10 simple tricks to optimize your C code in small embedded systems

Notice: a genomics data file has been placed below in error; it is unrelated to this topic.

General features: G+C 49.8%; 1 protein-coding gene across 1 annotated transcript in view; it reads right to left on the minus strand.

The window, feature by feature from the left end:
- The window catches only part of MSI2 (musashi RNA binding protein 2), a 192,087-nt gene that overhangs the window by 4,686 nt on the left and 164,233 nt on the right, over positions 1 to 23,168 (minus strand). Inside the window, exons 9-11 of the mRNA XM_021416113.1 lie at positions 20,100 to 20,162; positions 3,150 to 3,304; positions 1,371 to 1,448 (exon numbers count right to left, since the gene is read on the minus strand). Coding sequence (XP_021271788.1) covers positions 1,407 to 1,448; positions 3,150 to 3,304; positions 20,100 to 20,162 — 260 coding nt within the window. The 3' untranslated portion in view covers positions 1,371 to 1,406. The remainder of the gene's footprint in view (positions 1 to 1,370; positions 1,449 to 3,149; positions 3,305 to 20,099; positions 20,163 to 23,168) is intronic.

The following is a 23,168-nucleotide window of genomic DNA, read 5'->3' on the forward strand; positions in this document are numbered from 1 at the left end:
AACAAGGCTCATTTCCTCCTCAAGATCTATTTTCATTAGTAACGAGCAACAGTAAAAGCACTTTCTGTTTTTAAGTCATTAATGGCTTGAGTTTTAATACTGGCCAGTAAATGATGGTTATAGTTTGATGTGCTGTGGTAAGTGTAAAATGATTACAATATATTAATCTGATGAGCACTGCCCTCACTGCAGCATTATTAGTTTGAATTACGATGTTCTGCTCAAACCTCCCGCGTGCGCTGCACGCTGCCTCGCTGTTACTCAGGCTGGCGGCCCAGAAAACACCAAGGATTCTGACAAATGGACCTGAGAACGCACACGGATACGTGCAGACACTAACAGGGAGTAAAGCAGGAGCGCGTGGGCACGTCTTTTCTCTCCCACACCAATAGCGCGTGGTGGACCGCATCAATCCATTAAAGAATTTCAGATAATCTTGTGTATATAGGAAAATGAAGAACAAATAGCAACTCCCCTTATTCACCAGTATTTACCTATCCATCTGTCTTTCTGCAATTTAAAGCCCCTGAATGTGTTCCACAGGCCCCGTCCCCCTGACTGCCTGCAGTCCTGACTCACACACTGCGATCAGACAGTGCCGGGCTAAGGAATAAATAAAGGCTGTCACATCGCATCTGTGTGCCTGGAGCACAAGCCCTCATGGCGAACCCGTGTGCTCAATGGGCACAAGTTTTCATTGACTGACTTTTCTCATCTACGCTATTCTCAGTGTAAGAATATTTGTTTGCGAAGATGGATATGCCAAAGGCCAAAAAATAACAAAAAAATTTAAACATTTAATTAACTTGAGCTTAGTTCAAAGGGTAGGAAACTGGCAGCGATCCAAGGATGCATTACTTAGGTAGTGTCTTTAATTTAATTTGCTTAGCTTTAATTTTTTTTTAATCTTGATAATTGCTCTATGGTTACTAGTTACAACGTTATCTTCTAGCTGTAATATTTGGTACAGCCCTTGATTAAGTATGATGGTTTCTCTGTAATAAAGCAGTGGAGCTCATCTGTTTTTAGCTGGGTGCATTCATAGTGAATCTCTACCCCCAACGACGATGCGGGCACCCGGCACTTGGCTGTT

first_img August 19, 2019 at 5:55 am September 5, 2019 at 12:43 pm Trick #4: Use if instruction without else, as possible. In this code, we assume that the condition (a == 0) happens more frequently (when using the design in the real world). Hence, we put at first : b = 0 ;  Then, we consider the alternate state (less frequent)  with a simple if instruction (without else). Trick #5: Use one dimensionnal table, instead of two dimensions. It is relatively easy to transform a 2-dimension table (with row index i and column index j) into a 1-dimension table (with index k), assuming the index will be computed as follow: k = i * N + j ; where N is the total number of columns. (all indexes are zero based) Example 6: Use instead:  Example 9: Use instead:  void main(void) { int a, b ;     switch (a)   { case 0: b = a + 5 ; break ;     case 1: b = a * 5 ; break ;     case 2: b = a – 5 ; break ;   } }void main(void) { int a, b ;     if (a == 0)  b = a + 5 ;   if (a == 1)  b = a * 5 ;   if (a == 2)  b = a – 5 ; } Log in to Reply Trick #3: Suppose we want to scan a specific set of keyboard touches (alphabetical only, case insensitive): Example 1: Use instead:  int Measure (unsigned int canal){  //more code involved here to configure the canal    //…     return ((ADRESH<<8) + ADRESL) ;}void main(void){float Vbat, Vmean=0 ; int a, cnt = 60 ;  while (cnt)   { if (TMR1IF) { Vbat = Measure(a) * 4.88 ;    Vmean += Vbat ; cnt– ; TMR1IF = 0 ; }  }  Vmean /= 60 ;}int Measure (unsigned int canal){  //more code involved here to configure the canal    //…     return ((ADRESH<<8) + ADRESL) ;}void main(void){float Vmean ; int a, cnt, Vbat, Vbat60=0 ;  while (cnt)   { if (TMR1IF) { Vbat = Measure(a) ; Vbat60 += Vbat ;    cnt– ; TMR1IF = 0 ; }  }  Vmean = (Vbat60 * 4.88) / 60 ;} Example 7: Use instead:  Continue Reading Previous Rutronik: ultra-low-power Wireless MCUs from Redpine SignalsNext HCC Embedded supports Adesto FusionHD non-volatile memories void main(void){int a, b ;  if (a – b) b = (a – 5) * 100 ;    // case 1   if (b > a) b = (a – 5) * 100 ;     // case 2   if (b – a > 0) b = (a – 5) * 100 ; // case 3 }void main(void){int a, b ;  if (a != b) b = (a – 5) * 100 ;    // case 1   if (a < b) b = (a - 5) * 100 ;      // case 2   if (a – b < 0) b = (a - 5) * 100 ; // case 3 } “As I mentioned, I used the free mode, as I didn't have the PRO edition of XC8 (too expensive). When I can't optimize code space any more, I use mixed code : C + assembly (for basline PIC, there is only 33 instructions, not so difficult to learn)” Program memory bytes used = 64 Program memory bytes used = 63 (negligible, but often, a code source contains many if/else instructions Trick #10: Re-arrange the test inside an if instruction: August 14, 2019 at 6:12 pm Program memory bytes used = 841 Program memory bytes used = 570 “Many years ago I did some tests with an MC68000 compiler to see how much faster I could make an interrupt handler than the compiler itself managed.nnI failed to equal the compiler. It used some techniques with the CPU's instruction set that I'd never s Case 1 : Program memory bytes used = 67 Case 2 : Program memory bytes used = 62 Case 3 : Program memory bytes used = 77 Case 1 : Program memory bytes used = 58 Case 2 : Program memory bytes used = 62 Case 3 : Program memory bytes used = 65 Example 4: Use instead:  Program memory bytes used = 43 Program memory bytes used = 27 “Programmers know that it is very hard to do code space optimization and speed optimization as one objective. One have to choose between. As for RTOS, PIC10/12/16F are definitively not recommended. “ void main(void) { int a, b ;     a = (b – 1) * 3 ; }void main(void) { int a, b ;     a = (b – 1) ;   a = a + a + a ; } Program memory bytes used = 79 Program memory bytes used = 74 void main(void){  for (a = 10 ; a > 0 ; a–) b = c + a ;}void main(void){  for (a = 10 ; a– ; ) b = c + a ;} void main(void){float a, b, c ;  a = (b + c) * 0.1 ;}void main(void){float a, b, c ;  a = (b + c) / 10.0 ;} Log in to Reply Example 8: Use instead:  Example 5: Use instead:  Share this:TwitterFacebookLinkedInMoreRedditTumblrPinterestWhatsAppSkypePocketTelegram Trick #2: Use multiple if instructions (without else) to replace switch instruction. Each case of the switch instruction (without default case) is replaced with an if instruction (without else). However, this trick is not relevant if the switch instruction is terminated with a default case. void main(void) { char chx ;     if (chx == ‘a’  ||  chx == ‘A’)  b = a + 5 ;   if (chx == ‘m’ ||  chx == ‘M’) b = a – 10 ;   if (chx == ‘t’   ||  chx == ‘T’)  b = a * 25 ; }void main(void) { char chx ;     // to lower case,   // caution, alphabetical only   chx = chx | 0x20 ;   if (chx == ‘a’)  b = a + 5 ;   if (chx == ‘m’) b = a – 10 ;   if (chx == ‘t’)   b = a * 25 ; } grasshopper_xl says: Program memory bytes used = 84 Program memory bytes used = 77 Example 2: Use instead:  Case 1 : Program memory bytes used = 102 Case 2 : Program memory bytes used = 160 Case 1 : Program memory bytes used = 73 Case 2 : Program memory bytes used = 114 “Even so the above made suggestions for saving code are effective, some of them may lead to increased processor load (execution time). If it’s not a real time application, then you’re ok. But when the code is used in real time applications (interrupts), it benabadji salim says: Log in to Reply Trick #8: Rework a mathematical expression containing multiplication with a constant value k, and modify it so as to use division by 1/k benabadji salim says: Example 3: Use instead:  ( This makes code run faster, as well) Log in to Reply The following simple tricks in C are dedicated for program memory space optimization . These are particularly useful for embedded systems programmers dealing with low-cost 8-bit microcontrollers with limited flash memory. While assembly language is the best choice in this case, (almost all young) hardware engineers prefer nowadays to use C langage even when the program is a relatively short control program. These 10 tips have been tested with the XC8 compiler (v1.42, free edition) to show the amount of program memory bytes involved before and after applying each code snippet on an enhanced mid-range 8-bit XLP PICmicro (a PIC16F1824). These code snippets do nothing special other than offer a proof of the concept. More clever (and sophisticated) tricks can be found here in the references listed at the end of this article.Trick #1: Use as possible, short mathematical expressions. “This is very interesting. I agree that it is always worth thinking about what you are trying to do and consider better ways to express it. However, with some of these examples, I was very surprised [disappointed] that the compiler did not manage to optimi August 19, 2019 at 10:28 am Colin Walls says: August 15, 2019 at 10:31 am eldercosta says: eldercosta says: GordonScott says: Trick #9: Prefer using unsigned values for int or long types, as possible. Be careful to keep numbers inside the interval {0, …, INT_MAX} or {0, …, LONG_MAX} “Oh, maybe the compiler is set to generate fast code instead of small code. You cannot have both, usually. So, trick #00 would be check if you are using your compile correctly.” Program memory bytes used = 570 Program memory bytes used = 559 Trick #6: When computing expressions, use integer values instead of float values, as possible. Let suppose a battery voltage which value varies between 10.5 to 14.2 volts, with step of 0.1 volt. We want to compute the mean value for each minute (for a 1s data acquisition system). Accumulate the 10-bit numerical count measure into an integer variable, without converting it (each second) to a meaningful voltage measure (float value). This conversion will be done only once, in the last step.   “The author lost me on trick #4 ou #5.nnI would start with trick #0: use a decent compiler. As Colin Walls mentioned, it is surprising the compiler is so bad at optimizing such a basic constructs. On the other hand, maybe it is a free version of it and a Log in to Reply References [1] https://ww1.microchip.com/downloads/en/AppNotes/doc8453.pdf[2] https://www.edn.com/electronics-blogs/edn-magazine–april-2013/4408338/10-C-Language-Tips-for-Hardware-Engineers[3] http://www.eventhelix.com/RealtimeMantra/Basics/OptimizingCAndCPPCode.htmSalim Mohammed Benabadji is a student at the University of Science and Technology of Oran with four years of expertise in Qt, C/C++ & QML application development in various domains. void main(void) { int a, b, c ;     if (a == 0) b = 0 ; else b = (a – c) * 100 ; }void main(void) { int a, b, c ;    b = 0 ; if (a) b = (a – c) * 100 ; } Log in to Reply void main(void){int Vbat ; // 1, 2, …, 1023   Vbat = 1023 / Vbat ;  // case 1   Vbat = (2048L * 15) / Vbat ;  // case 2 }void main(void){int Vbat ; // 1, 2, …, 1023   Vbat = 1023U / Vbat ;  // case 1   Vbat = (2048UL * 15) / Vbat ;  // case 2 } Program memory bytes used = 149 Program memory bytes used = 68 Program memory bytes used = 50 Program memory bytes used = 25 August 15, 2019 at 10:33 am void main(void) {   const char *TabMois[] =                            {“Jan”,”Feb”,”Mar”,”Apr”,”May”,”Jun”,                            “Jul”,”Aug”,”Sep”,”Oct”,”Nov”,”Dec”} ;   char ch1 = TabMois[0][0], ch2 = TabMois[0][1],           ch3 = TabMois[0][2] ; }void main(void) {   const char TabMois[] =                    “JanFebMarAprMayJunJulAugSepOctNovDec” ;   char ch1 = TabMois[0], ch2 = TabMois[1],           ch3 = TabMois[2] ; } Log in to Reply Trick #7: for instruction may be written in several ways. Look at this construction: 7 thoughts on “10 simple tricks to optimize your C code in small embedded systems” Example 10: Use instead: Leave a Reply Cancel reply You must Register or Login to post a comment. This site uses Akismet to reduce spam. Learn how your comment data is processed. August 15, 2019 at 5:37 pm last_img